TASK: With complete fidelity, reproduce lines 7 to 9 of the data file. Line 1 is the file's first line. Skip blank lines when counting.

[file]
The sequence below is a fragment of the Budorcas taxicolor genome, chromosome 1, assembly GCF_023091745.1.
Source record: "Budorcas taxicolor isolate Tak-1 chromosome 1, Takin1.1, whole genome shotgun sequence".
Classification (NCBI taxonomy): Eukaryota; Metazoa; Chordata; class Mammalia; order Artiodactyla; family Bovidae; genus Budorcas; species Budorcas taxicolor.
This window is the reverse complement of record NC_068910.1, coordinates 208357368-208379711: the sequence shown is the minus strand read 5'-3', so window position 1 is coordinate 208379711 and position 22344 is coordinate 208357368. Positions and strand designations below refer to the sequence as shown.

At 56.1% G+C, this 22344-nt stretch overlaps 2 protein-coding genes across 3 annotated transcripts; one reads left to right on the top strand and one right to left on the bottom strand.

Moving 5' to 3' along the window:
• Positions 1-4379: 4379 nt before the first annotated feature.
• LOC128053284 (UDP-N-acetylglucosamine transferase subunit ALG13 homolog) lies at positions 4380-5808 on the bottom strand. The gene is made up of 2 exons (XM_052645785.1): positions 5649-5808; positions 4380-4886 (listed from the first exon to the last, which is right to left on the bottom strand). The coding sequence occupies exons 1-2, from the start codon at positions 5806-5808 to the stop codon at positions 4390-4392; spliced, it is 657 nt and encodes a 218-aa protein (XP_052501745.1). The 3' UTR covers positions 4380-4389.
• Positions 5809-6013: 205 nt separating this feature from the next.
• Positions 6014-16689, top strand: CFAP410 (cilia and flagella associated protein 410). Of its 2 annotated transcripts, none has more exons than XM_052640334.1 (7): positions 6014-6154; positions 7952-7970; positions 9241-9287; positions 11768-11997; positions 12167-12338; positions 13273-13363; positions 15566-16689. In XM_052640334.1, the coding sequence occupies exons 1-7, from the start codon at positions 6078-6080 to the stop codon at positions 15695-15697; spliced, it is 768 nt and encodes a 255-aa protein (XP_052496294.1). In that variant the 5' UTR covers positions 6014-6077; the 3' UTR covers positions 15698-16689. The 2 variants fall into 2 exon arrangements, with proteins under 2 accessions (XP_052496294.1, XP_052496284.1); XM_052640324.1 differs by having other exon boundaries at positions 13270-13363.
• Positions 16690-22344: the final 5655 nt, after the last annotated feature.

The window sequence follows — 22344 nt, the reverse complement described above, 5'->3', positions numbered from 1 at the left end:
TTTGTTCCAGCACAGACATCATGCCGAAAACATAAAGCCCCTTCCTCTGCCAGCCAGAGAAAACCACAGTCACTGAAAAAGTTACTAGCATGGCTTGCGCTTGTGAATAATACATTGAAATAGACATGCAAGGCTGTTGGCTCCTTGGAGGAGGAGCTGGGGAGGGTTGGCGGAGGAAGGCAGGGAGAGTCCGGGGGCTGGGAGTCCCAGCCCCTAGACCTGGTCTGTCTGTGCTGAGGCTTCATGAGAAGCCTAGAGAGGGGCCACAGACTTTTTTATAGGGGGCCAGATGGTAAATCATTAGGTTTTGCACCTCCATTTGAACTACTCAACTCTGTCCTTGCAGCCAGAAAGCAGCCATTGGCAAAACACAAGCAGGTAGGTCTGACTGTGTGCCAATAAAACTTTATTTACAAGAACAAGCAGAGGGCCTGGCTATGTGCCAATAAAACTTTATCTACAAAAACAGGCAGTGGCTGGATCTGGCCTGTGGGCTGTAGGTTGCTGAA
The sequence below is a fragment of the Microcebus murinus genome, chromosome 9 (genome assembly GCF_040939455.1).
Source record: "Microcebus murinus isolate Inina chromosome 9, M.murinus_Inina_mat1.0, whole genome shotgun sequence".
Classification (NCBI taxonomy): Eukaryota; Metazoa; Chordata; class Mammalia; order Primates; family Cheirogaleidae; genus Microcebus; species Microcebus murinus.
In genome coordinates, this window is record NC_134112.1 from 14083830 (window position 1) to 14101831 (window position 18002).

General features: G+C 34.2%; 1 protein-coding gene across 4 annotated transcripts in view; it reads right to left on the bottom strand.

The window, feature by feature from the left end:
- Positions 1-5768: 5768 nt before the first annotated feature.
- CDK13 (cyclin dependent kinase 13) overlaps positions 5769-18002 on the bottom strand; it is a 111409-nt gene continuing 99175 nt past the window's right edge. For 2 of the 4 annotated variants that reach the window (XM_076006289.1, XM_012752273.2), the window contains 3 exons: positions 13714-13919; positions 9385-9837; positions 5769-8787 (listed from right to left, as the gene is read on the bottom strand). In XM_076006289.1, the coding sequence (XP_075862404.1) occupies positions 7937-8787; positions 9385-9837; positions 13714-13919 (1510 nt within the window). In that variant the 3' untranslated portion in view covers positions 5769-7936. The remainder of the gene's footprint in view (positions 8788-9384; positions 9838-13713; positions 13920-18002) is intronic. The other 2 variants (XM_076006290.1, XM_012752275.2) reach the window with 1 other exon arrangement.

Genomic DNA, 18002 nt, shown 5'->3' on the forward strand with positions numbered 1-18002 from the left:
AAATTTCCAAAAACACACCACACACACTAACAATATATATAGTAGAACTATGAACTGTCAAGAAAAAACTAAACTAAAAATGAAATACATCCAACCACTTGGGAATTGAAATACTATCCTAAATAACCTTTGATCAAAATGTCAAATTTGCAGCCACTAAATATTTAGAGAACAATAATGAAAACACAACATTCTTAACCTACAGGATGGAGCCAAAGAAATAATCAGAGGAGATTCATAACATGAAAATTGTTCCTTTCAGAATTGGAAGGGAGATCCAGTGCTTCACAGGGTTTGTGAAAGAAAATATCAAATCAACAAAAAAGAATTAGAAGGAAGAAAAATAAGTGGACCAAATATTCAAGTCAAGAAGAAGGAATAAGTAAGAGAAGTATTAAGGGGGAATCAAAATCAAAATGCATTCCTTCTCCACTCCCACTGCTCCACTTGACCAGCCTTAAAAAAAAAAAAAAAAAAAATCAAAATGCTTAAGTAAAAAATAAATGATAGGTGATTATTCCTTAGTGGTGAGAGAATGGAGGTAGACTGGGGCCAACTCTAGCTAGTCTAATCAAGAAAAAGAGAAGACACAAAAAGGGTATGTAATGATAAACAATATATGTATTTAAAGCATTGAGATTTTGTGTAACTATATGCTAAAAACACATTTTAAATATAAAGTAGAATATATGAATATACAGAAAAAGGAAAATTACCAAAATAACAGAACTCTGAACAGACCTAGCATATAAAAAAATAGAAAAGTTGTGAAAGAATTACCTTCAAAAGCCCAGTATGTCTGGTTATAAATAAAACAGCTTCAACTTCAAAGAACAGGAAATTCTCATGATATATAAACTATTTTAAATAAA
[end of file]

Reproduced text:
• Positions 1-4379: 4379 nt before the first annotated feature.
• LOC128053284 (UDP-N-acetylglucosamine transferase subunit ALG13 homolog) lies at positions 4380-5808 on the bottom strand. The gene is made up of 2 exons (XM_052645785.1): positions 5649-5808; positions 4380-4886 (listed from the first exon to the last, which is right to left on the bottom strand). The coding sequence occupies exons 1-2, from the start codon at positions 5806-5808 to the stop codon at positions 4390-4392; spliced, it is 657 nt and encodes a 218-aa protein (XP_052501745.1). The 3' UTR covers positions 4380-4389.
• Positions 5809-6013: 205 nt separating this feature from the next.